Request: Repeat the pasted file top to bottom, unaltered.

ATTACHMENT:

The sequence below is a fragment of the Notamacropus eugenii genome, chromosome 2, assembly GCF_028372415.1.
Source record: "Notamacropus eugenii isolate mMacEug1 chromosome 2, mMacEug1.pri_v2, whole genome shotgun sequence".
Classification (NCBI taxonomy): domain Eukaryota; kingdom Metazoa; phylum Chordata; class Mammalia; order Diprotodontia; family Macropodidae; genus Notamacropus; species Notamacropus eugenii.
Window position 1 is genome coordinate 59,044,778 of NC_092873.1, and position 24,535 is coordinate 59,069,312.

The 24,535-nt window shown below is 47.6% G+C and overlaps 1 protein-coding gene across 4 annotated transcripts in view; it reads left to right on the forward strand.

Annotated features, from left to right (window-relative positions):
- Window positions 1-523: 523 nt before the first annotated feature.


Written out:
The sequence below is a fragment of the Notamacropus eugenii genome, chromosome 2, assembly GCF_028372415.1.
Source record: "Notamacropus eugenii isolate mMacEug1 chromosome 2, mMacEug1.pri_v2, whole genome shotgun sequence".
Classification (NCBI taxonomy): domain Eukaryota; kingdom Metazoa; phylum Chordata; class Mammalia; order Diprotodontia; family Macropodidae; genus Notamacropus; species Notamacropus eugenii.
Window position 1 is genome coordinate 59,044,778 of NC_092873.1, and position 24,535 is coordinate 59,069,312.

The 24,535-nt window shown below is 47.6% G+C and overlaps 1 protein-coding gene across 4 annotated transcripts in view; it reads left to right on the forward strand.

Annotated features, from left to right (window-relative positions):
- Window positions 1-523: 523 nt before the first annotated feature.